Stanley Druckenmiller (Trades, Portfolio) is arguably one of the greatest investors in history. Over a 30-year period, his fund never once had a down year. Average annual returns exceeded 30%. Few (if any) investors can match this record of success, especially considering Druckenmiller achieved these results with a multibillion-dollar portfolio.
While he’s known for his aggressive strategies and bold wagers, Druckenmiller appears to be very cautious about the current environment. So cautious, in fact, that he’s reduced his net market exposure to zero, while loading up on ultra-safe securities like U.S. Treasuries.
What’s making Druckenmiller nervous? While he has previously said he is confident the U.S.-China trade war will end amicably, escalations continue unabated. Following a May 6 tweet from President Trump that further exacerbated the feud, Druckenmiller “went from 93% invested to net flat and bought a bunch of Treasuries.”
Importantly, Druckenmiller isn’t completely out of the market. Similar to other ultra-successful hedge managers like Seth Klarman (Trades, Portfolio), he is simply reducing his exposure to market-wide fluctuations. Even if you’re confident, he argues, it’s likely prudent to hedge your bets. “So I think if you’re confident in your long-term view and ability to make money, this is not a great environment to be going and betting the ranch. Not short, not long,” he said.
Other top gurus are also increasingly bearish. Klarman appears increasingly nervous about 2020, and many reports suggest his portfolio consists of 30% cash.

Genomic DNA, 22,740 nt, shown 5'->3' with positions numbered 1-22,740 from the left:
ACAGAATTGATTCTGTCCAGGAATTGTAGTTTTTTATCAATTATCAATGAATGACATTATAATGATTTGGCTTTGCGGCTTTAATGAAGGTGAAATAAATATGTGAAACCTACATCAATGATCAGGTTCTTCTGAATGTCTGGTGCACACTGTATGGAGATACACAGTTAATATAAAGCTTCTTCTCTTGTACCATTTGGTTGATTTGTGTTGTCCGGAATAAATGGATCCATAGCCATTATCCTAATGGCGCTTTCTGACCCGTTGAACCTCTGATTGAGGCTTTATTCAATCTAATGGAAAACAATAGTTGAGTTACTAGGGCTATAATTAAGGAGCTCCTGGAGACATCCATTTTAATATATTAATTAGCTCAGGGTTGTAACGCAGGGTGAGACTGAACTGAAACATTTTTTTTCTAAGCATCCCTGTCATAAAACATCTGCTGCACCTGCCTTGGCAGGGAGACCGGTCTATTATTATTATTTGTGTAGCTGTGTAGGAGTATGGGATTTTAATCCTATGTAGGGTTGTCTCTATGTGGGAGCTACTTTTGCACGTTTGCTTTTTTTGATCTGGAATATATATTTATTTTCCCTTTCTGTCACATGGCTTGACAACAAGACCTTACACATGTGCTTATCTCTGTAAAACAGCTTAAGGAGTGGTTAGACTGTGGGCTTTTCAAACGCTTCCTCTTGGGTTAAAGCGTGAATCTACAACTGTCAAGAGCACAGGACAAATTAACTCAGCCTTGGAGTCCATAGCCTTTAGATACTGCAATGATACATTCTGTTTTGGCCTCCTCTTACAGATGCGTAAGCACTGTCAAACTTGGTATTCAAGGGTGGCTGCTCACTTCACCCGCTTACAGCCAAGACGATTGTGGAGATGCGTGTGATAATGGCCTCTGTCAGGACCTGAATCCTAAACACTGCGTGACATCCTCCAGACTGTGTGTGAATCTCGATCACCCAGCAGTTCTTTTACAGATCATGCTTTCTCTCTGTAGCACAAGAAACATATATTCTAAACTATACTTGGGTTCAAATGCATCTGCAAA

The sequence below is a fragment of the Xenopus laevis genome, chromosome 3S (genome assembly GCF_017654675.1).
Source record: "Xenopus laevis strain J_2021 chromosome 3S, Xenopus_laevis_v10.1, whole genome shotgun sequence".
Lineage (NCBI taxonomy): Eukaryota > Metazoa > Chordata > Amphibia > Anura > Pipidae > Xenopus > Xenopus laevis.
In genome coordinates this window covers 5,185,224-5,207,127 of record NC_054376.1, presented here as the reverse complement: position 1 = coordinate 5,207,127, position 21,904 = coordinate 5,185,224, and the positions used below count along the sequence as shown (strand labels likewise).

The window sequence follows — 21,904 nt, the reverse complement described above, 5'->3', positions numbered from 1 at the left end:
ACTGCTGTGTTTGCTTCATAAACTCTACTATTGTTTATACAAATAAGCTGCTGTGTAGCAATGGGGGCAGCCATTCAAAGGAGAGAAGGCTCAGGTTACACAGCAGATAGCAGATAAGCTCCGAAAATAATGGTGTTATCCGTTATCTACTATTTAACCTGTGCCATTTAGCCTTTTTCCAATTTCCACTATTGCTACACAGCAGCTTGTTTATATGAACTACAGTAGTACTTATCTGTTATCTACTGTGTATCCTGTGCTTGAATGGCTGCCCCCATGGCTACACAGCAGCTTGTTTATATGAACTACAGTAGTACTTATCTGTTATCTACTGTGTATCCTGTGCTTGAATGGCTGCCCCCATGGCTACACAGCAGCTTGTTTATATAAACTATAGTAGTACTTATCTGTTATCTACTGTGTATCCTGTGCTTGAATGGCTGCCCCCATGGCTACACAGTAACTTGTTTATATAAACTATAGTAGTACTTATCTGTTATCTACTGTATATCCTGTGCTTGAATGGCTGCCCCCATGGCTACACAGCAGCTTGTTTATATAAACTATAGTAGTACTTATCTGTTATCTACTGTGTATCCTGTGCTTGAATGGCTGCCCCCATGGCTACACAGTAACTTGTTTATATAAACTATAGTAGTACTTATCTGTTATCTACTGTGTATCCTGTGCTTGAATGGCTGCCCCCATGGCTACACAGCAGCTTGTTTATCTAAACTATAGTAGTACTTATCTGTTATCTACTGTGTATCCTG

There is an important caveat, however. Druckenmiller is a protegè of George Soros (Trades, Portfolio), who mentored him about making huge bets based on top-down, macroeconomic calls. According to Reuters, Druckenmiller’s most successful bet was as the chief investment officer for Soros' Quantum Fund. “He helped engineer a huge bet against the British pound in 1992,” Reuters reported. “It earned the firm $1 billion and helped keep Britain out of Europe’s common currency union.”
In the current environment, it’s no wonder he’s finding macro bets difficult to make.
Rapidly changing macro conditions are partially what forced Druckenmiller to shutter his hedge fund in the summer of 2010. As Reuters reported at the time, managers like Druckenmiller “faced fallout from the bursting of the technology bubble, the introduction of the new European currency, a bear market, and then the subprime mortgage crisis, which in 2008 left the hedge fund industry with its worst ever returns.”
“I can’t make 30% a year anymore and I don’t even charge fees,” Druckenmiller said recently. “It’s a depressing environment.”
Still, Druckenmiller is the latest of several gurus to believe today’s markets are difficult to invest in. If the economy dips, he thinks U.S. Treasuries are “the best game in town,” adding that “gold is not bad either.”